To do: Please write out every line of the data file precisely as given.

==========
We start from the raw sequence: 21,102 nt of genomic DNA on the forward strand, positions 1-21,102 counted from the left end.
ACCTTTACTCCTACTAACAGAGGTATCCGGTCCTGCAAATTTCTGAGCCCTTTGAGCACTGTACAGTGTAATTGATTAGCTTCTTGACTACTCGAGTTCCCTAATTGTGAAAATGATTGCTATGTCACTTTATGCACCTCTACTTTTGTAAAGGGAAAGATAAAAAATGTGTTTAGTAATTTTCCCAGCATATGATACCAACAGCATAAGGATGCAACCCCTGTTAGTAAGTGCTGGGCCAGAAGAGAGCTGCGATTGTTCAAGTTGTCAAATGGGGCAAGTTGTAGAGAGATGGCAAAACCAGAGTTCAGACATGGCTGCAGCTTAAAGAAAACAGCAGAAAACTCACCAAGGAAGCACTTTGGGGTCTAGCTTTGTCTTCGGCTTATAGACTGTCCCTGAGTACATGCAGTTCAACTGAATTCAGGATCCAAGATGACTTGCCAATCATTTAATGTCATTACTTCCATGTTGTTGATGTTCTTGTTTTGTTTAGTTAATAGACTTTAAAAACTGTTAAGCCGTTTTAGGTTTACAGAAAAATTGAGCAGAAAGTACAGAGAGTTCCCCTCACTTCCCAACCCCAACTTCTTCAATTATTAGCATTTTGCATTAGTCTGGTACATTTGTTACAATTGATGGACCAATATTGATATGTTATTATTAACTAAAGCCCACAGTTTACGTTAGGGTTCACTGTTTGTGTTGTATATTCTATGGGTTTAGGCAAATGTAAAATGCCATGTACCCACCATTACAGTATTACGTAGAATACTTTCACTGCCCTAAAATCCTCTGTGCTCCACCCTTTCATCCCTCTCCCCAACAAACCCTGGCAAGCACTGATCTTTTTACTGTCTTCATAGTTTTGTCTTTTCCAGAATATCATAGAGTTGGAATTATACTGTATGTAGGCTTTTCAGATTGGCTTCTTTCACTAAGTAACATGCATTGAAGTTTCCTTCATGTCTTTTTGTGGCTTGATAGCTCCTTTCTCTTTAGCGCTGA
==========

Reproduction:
We start from the raw sequence: 21,102 nt of genomic DNA on the forward strand, positions 1-21,102 counted from the left end.
ACCTTTACTCCTACTAACAGAGGTATCCGGTCCTGCAAATTTCTGAGCCCTTTGAGCACTGTACAGTGTAATTGATTAGCTTCTTGACTACTCGAGTTCCCTAATTGTGAAAATGATTGCTATGTCACTTTATGCACCTCTACTTTTGTAAAGGGAAAGATAAAAAATGTGTTTAGTAATTTTCCCAGCATATGATACCAACAGCATAAGGATGCAACCCCTGTTAGTAAGTGCTGGGCCAGAAGAGAGCTGCGATTGTTCAAGTTGTCAAATGGGGCAAGTTGTAGAGAGATGGCAAAACCAGAGTTCAGACATGGCTGCAGCTTAAAGAAAACAGCAGAAAACTCACCAAGGAAGCACTTTGGGGTCTAGCTTTGTCTTCGGCTTATAGACTGTCCCTGAGTACATGCAGTTCAACTGAATTCAGGATCCAAGATGACTTGCCAATCATTTAATGTCATTACTTCCATGTTGTTGATGTTCTTGTTTTGTTTAGTTAATAGACTTTAAAAACTGTTAAGCCGTTTTAGGTTTACAGAAAAATTGAGCAGAAAGTACAGAGAGTTCCCCTCACTTCCCAACCCCAACTTCTTCAATTATTAGCATTTTGCATTAGTCTGGTACATTTGTTACAATTGATGGACCAATATTGATATGTTATTATTAACTAAAGCCCACAGTTTACGTTAGGGTTCACTGTTTGTGTTGTATATTCTATGGGTTTAGGCAAATGTAAAATGCCATGTACCCACCATTACAGTATTACGTAGAATACTTTCACTGCCCTAAAATCCTCTGTGCTCCACCCTTTCATCCCTCTCCCCAACAAACCCTGGCAAGCACTGATCTTTTTACTGTCTTCATAGTTTTGTCTTTTCCAGAATATCATAGAGTTGGAATTATACTGTATGTAGGCTTTTCAGATTGGCTTCTTTCACTAAGTAACATGCATTGAAGTTTCCTTCATGTCTTTTTGTGGCTTGATAGCTCCTTTCTCTTTAGCGCTGA